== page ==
50th Reunión de Cante Jondo
Saturday, July 7th, 2018. 11:00pm
La Puebla de Cazalla, Hacienda La Fuenlonguilla
Text: Estela Zatania
Photos: Tamara Pastora
“It’s unlikely that’s going to end” José María Moreno Galván, 1968
Voice: La Yiya, Duquende, Elu de Jerez, Pedro el Granaíno. Solo guitar: Dani de Morón. Accompaniment guitars: Antonio García, Antonio Higuero, Patrocinio Hijo. Dance: Antonio el Pipa with the singing of Morenito de Íllora, Carmen and Gema Cantarota, guitars of Juan José Alba and Javier Ibáñez. Pastora Galván with the singing of Manuel Tañé and Jeromo Segura, the guitar of Juan Requena and rhythm of Bobote. Master of ceremonies: Juan José Téllez.
On Saturday night, July 7th, 2018, another historic flamenco event claimed its rightful place in the half-century club. The above-cited words of José María Moreno Galván, elder brother of Francisco Moreno Galván (who today would be defined as a “flamenco mover and shaker”), referring to the possible disappearance of “cante jondo”, now, on the 50th anniversary of the Reunión de Cante Jondo de La Puebla de Cazalla, provoke little more than a withering smile on the lips of the new generation.
Let’s look at the chronology… In 1968, “El Camarón de la Isla con la Colaboración Especial de Paco de Lucía”, the historic recording flamenco fans know as “Al Verte las Flores Lloran”, wouldn’t be recorded until one year later, meaning the revolutionary duo was practically unknown. We listened to Antonio Mairena on the radio, although the term “mairenism” wasn’t in circulation, nor any of its associated negative connotations. The maestro for us young flamencos was Antonio Fernández “Fosforito”, along with other admirable interpreters such as Terremoto de Jerez, Manolo Caracol, el Chocolate and Fernanda and Bernarda de Utrera among others. The name of Enrique Morente began to be mentioned more frequently, and veteran singer Pepe Marchena was still current. How could anyone think flamenco was going to disappear!
Last night, all those memories and ghosts were in attendance one way or another, witnesses of a heart-felt celebration of the triumph of flamenco. Has anything been lost? That question, and its corresponding answer, must be worked out by each individual. Generally speaking, it was a relatively discreet program compared with other editions. In addition to the passing two years ago of José Menese, the most representative singer of La Reunión, the beloved veteran Diego Clavel was sorely missed. Also absent was the much-admired “house guitarist” Antonio Carrión, although he did participate in two recitals on previous days associated with the festival.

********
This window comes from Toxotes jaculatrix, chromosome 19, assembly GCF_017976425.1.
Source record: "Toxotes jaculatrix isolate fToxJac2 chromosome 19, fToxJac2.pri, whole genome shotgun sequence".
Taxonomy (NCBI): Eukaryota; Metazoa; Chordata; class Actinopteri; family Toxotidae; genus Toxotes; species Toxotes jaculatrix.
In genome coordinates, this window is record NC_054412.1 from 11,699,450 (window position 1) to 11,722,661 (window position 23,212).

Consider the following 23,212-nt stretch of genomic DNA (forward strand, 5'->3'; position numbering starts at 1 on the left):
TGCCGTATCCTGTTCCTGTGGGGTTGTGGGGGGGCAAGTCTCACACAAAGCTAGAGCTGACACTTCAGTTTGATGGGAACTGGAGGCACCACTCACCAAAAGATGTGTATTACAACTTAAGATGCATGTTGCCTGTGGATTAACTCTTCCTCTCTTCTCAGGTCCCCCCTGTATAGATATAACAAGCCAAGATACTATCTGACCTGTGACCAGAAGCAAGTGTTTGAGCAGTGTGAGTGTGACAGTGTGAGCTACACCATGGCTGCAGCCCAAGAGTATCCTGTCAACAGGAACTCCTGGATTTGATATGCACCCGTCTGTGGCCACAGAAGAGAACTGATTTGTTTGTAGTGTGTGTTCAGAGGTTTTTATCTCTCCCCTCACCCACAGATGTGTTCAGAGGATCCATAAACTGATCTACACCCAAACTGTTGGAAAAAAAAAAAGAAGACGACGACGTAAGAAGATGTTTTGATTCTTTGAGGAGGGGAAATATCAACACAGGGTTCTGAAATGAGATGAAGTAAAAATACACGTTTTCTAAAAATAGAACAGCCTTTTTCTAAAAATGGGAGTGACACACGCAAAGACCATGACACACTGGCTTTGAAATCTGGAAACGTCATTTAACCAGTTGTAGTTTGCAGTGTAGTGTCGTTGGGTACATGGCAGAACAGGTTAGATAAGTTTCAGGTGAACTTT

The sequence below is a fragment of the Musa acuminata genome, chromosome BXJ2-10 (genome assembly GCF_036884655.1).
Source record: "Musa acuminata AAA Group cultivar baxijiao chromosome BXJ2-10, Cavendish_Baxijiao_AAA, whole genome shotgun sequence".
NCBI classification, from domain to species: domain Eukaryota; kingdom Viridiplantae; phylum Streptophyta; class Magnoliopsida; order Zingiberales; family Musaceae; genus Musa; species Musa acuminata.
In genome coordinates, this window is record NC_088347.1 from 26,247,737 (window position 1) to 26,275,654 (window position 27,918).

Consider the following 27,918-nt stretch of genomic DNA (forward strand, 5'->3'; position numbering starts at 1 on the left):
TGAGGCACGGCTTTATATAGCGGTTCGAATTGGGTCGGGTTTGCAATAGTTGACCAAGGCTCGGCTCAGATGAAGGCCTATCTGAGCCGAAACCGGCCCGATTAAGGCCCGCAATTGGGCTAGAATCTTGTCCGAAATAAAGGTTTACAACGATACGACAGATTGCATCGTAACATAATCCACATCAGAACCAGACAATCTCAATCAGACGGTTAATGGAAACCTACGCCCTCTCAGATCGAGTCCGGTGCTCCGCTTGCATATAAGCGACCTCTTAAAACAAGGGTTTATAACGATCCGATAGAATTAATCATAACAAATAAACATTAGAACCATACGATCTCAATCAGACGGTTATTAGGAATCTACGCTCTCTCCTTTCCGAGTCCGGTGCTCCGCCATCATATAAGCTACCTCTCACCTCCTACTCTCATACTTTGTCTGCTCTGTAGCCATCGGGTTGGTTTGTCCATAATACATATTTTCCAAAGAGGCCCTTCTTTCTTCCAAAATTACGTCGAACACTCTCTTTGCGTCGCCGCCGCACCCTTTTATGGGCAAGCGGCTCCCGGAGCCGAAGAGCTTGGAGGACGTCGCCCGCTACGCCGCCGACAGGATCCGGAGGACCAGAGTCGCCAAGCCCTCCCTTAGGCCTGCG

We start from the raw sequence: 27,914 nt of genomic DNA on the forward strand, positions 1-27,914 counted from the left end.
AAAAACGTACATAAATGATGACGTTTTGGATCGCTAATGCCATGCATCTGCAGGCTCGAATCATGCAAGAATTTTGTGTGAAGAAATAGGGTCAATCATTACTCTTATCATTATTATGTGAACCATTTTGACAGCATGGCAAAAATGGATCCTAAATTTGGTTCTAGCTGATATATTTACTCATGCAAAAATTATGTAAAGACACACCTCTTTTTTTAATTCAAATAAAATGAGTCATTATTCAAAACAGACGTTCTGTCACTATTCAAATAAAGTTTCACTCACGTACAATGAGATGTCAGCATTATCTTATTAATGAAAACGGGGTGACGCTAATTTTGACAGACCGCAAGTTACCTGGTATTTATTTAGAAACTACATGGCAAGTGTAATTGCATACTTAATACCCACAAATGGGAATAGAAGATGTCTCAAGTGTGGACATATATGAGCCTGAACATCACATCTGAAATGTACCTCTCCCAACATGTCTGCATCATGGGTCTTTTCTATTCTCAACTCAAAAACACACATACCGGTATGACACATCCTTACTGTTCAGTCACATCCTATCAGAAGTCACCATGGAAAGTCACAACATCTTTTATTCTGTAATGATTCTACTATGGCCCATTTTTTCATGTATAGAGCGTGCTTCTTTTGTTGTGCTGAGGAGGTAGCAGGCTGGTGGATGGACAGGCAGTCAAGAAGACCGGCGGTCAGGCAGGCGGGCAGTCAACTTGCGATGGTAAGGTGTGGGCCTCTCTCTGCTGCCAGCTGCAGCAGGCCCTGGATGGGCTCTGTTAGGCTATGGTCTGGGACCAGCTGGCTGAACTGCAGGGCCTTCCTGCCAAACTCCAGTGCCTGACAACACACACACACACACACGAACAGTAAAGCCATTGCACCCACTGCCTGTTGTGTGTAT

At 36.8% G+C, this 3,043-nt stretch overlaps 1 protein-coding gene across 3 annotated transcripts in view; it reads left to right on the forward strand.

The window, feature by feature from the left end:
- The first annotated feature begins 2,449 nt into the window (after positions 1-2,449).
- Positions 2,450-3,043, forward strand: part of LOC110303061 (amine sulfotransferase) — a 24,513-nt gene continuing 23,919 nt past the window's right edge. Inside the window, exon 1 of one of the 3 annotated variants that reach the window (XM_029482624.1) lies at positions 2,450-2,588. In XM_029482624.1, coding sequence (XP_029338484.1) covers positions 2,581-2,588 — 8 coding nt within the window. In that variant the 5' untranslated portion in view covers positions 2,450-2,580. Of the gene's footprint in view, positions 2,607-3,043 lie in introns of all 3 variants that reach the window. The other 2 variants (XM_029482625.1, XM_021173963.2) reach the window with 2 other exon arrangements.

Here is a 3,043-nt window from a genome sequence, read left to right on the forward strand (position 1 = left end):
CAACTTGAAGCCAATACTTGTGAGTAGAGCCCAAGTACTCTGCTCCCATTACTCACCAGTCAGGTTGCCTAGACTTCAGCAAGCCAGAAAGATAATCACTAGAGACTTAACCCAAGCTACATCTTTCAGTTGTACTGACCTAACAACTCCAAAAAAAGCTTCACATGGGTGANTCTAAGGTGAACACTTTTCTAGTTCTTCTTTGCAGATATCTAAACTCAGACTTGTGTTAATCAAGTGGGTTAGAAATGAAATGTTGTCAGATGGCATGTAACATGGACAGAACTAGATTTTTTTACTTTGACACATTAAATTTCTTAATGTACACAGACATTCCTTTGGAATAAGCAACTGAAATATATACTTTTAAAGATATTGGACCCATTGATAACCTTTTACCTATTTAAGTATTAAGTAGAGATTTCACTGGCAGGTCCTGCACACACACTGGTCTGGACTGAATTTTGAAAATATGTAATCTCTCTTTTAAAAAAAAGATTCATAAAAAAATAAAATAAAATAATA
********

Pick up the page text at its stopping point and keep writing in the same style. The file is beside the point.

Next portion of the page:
Young guitarist Dani de Morón, opened the program with soleá, and after intermission, siguiriyas, with his hybrid sound covering contemporary, classic and everything in between, which he knows and executes with command and knowledge. Elegant local singer Ana Ramírez “La Yiya”, with the interesting guitarist Antonio García, defended the La Puebla school of flamenco singing, remembering Menese again and again with her voice of honey and lemon. In siguiriyas, she successfully represented the contained cry Clavel does so well.
With four solo singers on the program, two of them were repeaters so to speak of the Camarón signal, although Duquende and Pedro el Granaíno have personalities of their own. The former sang mining cante, soleá por bulería, tangos and bulerías with the accompaniment of Dani de Moron, and without actually being the prototype singer appreciated in La Puebla, he earned the audience’s appreciation. El Granaíno with Patrocinio Hijo on guitar applied his warm textured voice to a series of stylized forms, showing the security acquired from having sung for dance.
Eloísa Jiménez, “Elu de Jerez”, brought intravenous Jerez and some superb moments of siguiriyas dedicated “to the memoryof Menese”, with the hot guitar of Antonio Higuero.
Two dance groups filled out the program. In the first part, Antonio el Pipa, for the fifth time at the Reunión. He is the eternal dandy, now artistically mature, with the fine singing of Morenito de Íllora, in addition to Carmen and Gema Cantarota and the guitars of Juan José Alba and Javier Ibáñez. And in the second part, Pastora Galván gave us her traditional dancing with that touch of instability she does so well, with great backup musicians: singers Manuel Tañé and Jeromo Segura, the guitar of Juan Requena and the multi-purpose Bobote.
Pastora spoke to the audience to express her desire to pay tribute to José Menese via the “marianas” form he often interpreted. All this, and there was still the round of tonás, the fiesta finale with nearly all the artists and ready, set, go for the next half century that begins today.
Photo gallery – Tamara Marbán Gil (full photo gallery)